• Great Raid of 1840

    Great Raid of 1840
    The Great Raid of 1840 was the biggest Indian raid on white communities in the history of what is now the United States, but it took place in the Republic of Texas, not the United States, at the time. One city was completely destroyed by the war party.
  • The Battle of Plum Creek

    The Battle of Plum Creek
    The Council House Conflict, where several Comanche Indian leaders, their wives, and fighters were slaughtered, led to the fight of Plum Creek. The Comanches stormed into the Guadalupe Valley in the summer of 1840, murdering settlers, stealing horses, robbing, and torching towns.
  • The Battle of Bandera Pass

    The Battle of Bandera Pass
    The Texas Rangers of John Coffee Hays beat a considerably bigger Comanche army in the Texas Hill Country, according to the story.
  • President William Harrison

    President William Harrison
    President William Henry Harrison, who had just been in office for a month, died of pneumonia on March 4. His one-month presidency was the shortest in history, and he was the first president of the United States to die in office. Vice President John Tyler succeeds him.
  • Robert Potter

    Robert Potter
    During the Regulator-Moderator War, Robert Potter, a signer of the Texas Declaration of Independence, is killed.
  • Battle of Salado Creek

    Battle of Salado Creek
    The Battle of Salado Creek, fought in 1842, was a significant victory that prevented the Republic of Texas's last Mexican attack. General Adrián Woll, the leader of the French-Mexican forces, fled south and into Mexico as a result of this fight.
  • The Texas Archive War

    The Texas Archive War
    The Texas Archive War erupted in 1842 as a result of an effort to relocate the Republic of Texas national archives from Austin to Houston, as well as President Sam Houston's ambitions to make Houston the state capital.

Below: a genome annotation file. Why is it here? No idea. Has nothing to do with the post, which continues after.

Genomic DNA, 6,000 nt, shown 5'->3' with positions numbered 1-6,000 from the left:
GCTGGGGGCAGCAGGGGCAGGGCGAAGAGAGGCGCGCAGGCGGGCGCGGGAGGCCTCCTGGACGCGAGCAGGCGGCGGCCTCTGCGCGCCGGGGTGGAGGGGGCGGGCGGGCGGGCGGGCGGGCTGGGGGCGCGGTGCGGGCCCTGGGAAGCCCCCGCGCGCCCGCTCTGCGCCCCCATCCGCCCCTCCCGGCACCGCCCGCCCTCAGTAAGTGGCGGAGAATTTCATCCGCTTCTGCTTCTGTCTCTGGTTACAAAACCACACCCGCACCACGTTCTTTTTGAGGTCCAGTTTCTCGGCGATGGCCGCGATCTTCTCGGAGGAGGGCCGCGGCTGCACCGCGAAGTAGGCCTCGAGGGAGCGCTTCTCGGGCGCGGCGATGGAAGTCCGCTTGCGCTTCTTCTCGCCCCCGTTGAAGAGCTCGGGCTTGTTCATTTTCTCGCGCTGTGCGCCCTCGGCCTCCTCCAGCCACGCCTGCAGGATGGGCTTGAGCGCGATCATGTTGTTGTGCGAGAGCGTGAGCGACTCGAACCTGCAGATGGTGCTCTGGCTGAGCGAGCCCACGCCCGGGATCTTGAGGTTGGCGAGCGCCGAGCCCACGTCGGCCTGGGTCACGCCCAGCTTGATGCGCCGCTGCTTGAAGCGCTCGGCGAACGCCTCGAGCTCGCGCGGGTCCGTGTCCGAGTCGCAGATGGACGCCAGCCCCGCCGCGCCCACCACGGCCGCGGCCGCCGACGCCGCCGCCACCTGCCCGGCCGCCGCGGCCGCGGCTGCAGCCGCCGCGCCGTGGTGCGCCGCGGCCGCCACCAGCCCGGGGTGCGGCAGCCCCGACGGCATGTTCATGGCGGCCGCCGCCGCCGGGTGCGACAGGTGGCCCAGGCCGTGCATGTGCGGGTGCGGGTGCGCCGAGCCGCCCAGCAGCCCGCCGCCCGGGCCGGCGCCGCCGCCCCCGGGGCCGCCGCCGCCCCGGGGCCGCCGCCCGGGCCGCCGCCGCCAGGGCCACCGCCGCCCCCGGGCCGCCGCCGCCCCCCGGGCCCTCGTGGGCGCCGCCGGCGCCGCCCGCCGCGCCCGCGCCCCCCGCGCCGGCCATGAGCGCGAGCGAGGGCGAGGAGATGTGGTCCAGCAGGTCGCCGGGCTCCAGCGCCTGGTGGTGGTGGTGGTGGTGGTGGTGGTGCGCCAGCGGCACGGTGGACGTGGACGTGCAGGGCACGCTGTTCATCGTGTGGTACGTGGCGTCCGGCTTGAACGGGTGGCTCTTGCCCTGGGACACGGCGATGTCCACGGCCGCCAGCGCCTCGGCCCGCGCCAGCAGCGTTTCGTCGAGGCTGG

• Mier Expedition

    Mier Expedition
    The Mier expedition, the last of the Republic of Texas attacking excursions into the territory south of the Nueces River, was the most catastrophic of the raiding missions from Texas into Mexico. The Somervell expedition, which took Laredo and Guerrero, gave birth to it.
  • The Snively Expedition

    The Snively Expedition
    The Snively Expedition of Texans arrived on the Santa Fe Trail with the hopes of capturing Mexican wagons passing through Texas territory. However, when American forces interfered, the campaign came to a halt.
  • Walker's Creek Battle

    Walker's Creek Battle
    Along the Guadalupe River, a group of fifteen rangers headed by Captian Jack Hays fights a huge band of Comanches in a prolonged battle. One Texan, German refugee Peter Fohr, is murdered, along with about 20 Natives.
  • Anson Jones

    Anson Jones
    The final president of the Republic of Texas, Anson Jones, swore an oath of office.
  • Annexation of Texas

    Annexation of Texas
    In 1845, the United States acquired Texas, making it the 28th state. Texas had been a part of Mexico until 1836 when a group of American immigrants living in Mexican Texas claimed independence from Mexico. The Mexican-American War was precipitated by the acquisition of Texas.